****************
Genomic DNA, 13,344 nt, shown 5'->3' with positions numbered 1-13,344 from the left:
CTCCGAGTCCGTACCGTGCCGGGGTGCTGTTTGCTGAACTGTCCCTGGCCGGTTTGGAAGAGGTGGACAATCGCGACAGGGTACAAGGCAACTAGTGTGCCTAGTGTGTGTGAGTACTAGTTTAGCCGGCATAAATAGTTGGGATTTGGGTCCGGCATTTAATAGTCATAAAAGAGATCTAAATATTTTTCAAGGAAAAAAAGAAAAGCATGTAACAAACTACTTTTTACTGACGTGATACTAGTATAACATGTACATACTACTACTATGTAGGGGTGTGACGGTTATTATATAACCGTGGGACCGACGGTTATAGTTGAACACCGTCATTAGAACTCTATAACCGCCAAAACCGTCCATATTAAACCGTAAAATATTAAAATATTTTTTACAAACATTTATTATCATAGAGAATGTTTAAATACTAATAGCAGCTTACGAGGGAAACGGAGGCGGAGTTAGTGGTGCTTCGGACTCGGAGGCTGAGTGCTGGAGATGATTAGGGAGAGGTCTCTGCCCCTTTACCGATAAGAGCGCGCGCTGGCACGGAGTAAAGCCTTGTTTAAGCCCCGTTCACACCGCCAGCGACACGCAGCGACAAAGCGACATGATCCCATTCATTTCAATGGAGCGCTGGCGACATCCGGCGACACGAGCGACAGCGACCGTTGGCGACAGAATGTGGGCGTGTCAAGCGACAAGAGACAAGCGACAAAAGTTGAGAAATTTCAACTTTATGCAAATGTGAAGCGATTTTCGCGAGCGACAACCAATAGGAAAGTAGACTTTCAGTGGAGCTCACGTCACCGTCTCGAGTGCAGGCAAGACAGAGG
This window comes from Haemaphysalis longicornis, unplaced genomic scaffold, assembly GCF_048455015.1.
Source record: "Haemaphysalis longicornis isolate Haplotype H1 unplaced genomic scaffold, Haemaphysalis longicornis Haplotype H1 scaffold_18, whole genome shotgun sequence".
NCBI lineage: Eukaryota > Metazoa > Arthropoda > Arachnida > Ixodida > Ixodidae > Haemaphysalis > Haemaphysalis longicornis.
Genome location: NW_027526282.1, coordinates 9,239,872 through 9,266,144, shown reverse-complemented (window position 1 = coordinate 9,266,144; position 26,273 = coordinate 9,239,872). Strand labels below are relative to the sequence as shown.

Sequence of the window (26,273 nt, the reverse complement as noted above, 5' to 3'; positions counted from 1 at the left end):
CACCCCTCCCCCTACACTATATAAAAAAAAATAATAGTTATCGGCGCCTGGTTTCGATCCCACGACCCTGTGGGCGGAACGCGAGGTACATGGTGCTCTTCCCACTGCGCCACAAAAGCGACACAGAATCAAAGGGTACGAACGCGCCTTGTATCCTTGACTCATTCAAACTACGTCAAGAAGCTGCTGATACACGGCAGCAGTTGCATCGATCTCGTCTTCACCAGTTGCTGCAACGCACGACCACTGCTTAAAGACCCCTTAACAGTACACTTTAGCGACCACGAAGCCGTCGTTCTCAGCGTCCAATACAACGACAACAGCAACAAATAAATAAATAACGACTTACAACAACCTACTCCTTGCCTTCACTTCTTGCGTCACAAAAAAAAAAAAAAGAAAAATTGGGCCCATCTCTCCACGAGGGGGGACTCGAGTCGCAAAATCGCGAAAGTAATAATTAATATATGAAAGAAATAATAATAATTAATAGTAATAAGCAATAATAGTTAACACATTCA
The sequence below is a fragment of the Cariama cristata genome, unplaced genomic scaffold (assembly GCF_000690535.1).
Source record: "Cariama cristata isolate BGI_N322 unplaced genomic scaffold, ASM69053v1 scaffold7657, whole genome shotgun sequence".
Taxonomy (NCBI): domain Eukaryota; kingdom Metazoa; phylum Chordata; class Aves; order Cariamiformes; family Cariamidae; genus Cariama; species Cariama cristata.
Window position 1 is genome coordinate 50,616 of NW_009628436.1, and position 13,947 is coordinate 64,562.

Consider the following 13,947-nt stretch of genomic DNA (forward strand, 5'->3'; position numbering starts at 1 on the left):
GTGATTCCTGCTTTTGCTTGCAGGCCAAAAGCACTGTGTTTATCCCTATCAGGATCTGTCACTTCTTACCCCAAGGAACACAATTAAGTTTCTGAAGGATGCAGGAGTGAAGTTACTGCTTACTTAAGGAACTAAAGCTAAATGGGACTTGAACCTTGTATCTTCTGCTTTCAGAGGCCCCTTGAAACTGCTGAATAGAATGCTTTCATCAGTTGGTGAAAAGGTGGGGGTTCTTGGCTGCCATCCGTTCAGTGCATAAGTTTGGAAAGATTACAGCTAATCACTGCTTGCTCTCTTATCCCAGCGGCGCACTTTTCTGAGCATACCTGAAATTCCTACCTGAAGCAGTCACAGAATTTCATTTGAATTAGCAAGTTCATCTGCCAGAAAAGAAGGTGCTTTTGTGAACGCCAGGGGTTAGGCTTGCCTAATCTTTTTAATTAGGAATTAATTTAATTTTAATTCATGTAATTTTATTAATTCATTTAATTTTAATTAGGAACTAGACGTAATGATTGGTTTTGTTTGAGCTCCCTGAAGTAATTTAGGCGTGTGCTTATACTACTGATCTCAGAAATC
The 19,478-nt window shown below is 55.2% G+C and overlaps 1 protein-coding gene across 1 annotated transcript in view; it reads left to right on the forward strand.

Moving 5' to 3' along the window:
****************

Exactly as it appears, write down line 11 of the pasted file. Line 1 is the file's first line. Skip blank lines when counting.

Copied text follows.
Taxonomy (NCBI): domain Eukaryota; kingdom Metazoa; phylum Chordata; class Aves; order Cariamiformes; family Cariamidae; genus Cariama; species Cariama cristata.